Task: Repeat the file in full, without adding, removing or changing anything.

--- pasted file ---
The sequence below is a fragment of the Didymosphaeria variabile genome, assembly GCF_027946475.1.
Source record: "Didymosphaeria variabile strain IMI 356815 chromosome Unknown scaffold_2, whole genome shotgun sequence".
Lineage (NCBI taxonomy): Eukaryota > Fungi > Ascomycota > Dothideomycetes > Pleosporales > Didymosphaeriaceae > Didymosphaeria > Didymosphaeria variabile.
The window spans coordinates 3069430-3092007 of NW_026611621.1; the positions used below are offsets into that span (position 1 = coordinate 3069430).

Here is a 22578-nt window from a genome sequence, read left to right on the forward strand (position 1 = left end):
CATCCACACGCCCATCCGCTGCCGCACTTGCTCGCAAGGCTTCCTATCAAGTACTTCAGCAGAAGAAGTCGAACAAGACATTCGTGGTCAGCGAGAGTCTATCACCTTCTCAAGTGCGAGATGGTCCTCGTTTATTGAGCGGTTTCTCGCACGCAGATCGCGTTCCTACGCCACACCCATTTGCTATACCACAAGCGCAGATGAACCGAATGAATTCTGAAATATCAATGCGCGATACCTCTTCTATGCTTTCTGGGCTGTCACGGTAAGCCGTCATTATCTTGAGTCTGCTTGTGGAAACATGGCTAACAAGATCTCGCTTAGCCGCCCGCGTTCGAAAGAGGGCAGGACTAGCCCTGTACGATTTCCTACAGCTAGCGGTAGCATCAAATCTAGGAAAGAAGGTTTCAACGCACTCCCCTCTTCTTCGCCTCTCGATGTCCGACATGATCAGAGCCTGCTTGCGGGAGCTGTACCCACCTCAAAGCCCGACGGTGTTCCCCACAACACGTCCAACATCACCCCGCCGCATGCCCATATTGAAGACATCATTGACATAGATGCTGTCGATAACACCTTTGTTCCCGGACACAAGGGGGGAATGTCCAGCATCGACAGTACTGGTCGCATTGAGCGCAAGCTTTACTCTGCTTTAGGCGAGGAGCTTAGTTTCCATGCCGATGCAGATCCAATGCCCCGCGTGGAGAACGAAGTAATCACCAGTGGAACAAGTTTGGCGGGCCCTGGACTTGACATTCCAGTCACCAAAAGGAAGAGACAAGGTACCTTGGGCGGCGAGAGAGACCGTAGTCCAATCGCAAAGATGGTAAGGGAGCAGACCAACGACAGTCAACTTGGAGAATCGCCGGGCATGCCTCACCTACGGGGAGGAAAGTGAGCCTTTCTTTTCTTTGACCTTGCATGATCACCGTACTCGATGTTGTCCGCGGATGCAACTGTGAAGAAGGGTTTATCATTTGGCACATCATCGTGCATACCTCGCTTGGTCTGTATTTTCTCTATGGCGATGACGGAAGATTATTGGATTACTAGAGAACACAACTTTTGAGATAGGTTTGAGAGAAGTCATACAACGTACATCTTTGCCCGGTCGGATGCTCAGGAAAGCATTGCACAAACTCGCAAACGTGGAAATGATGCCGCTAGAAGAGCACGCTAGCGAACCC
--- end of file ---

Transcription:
The sequence below is a fragment of the Didymosphaeria variabile genome, assembly GCF_027946475.1.
Source record: "Didymosphaeria variabile strain IMI 356815 chromosome Unknown scaffold_2, whole genome shotgun sequence".
Lineage (NCBI taxonomy): Eukaryota > Fungi > Ascomycota > Dothideomycetes > Pleosporales > Didymosphaeriaceae > Didymosphaeria > Didymosphaeria variabile.
The window spans coordinates 3069430-3092007 of NW_026611621.1; the positions used below are offsets into that span (position 1 = coordinate 3069430).

Here is a 22578-nt window from a genome sequence, read left to right on the forward strand (position 1 = left end):
CATCCACACGCCCATCCGCTGCCGCACTTGCTCGCAAGGCTTCCTATCAAGTACTTCAGCAGAAGAAGTCGAACAAGACATTCGTGGTCAGCGAGAGTCTATCACCTTCTCAAGTGCGAGATGGTCCTCGTTTATTGAGCGGTTTCTCGCACGCAGATCGCGTTCCTACGCCACACCCATTTGCTATACCACAAGCGCAGATGAACCGAATGAATTCTGAAATATCAATGCGCGATACCTCTTCTATGCTTTCTGGGCTGTCACGGTAAGCCGTCATTATCTTGAGTCTGCTTGTGGAAACATGGCTAACAAGATCTCGCTTAGCCGCCCGCGTTCGAAAGAGGGCAGGACTAGCCCTGTACGATTTCCTACAGCTAGCGGTAGCATCAAATCTAGGAAAGAAGGTTTCAACGCACTCCCCTCTTCTTCGCCTCTCGATGTCCGACATGATCAGAGCCTGCTTGCGGGAGCTGTACCCACCTCAAAGCCCGACGGTGTTCCCCACAACACGTCCAACATCACCCCGCCGCATGCCCATATTGAAGACATCATTGACATAGATGCTGTCGATAACACCTTTGTTCCCGGACACAAGGGGGGAATGTCCAGCATCGACAGTACTGGTCGCATTGAGCGCAAGCTTTACTCTGCTTTAGGCGAGGAGCTTAGTTTCCATGCCGATGCAGATCCAATGCCCCGCGTGGAGAACGAAGTAATCACCAGTGGAACAAGTTTGGCGGGCCCTGGACTTGACATTCCAGTCACCAAAAGGAAGAGACAAGGTACCTTGGGCGGCGAGAGAGACCGTAGTCCAATCGCAAAGATGGTAAGGGAGCAGACCAACGACAGTCAACTTGGAGAATCGCCGGGCATGCCTCACCTACGGGGAGGAAAGTGAGCCTTTCTTTTCTTTGACCTTGCATGATCACCGTACTCGATGTTGTCCGCGGATGCAACTGTGAAGAAGGGTTTATCATTTGGCACATCATCGTGCATACCTCGCTTGGTCTGTATTTTCTCTATGGCGATGACGGAAGATTATTGGATTACTAGAGAACACAACTTTTGAGATAGGTTTGAGAGAAGTCATACAACGTACATCTTTGCCCGGTCGGATGCTCAGGAAAGCATTGCACAAACTCGCAAACGTGGAAATGATGCCGCTAGAAGAGCACGCTAGCGAACCC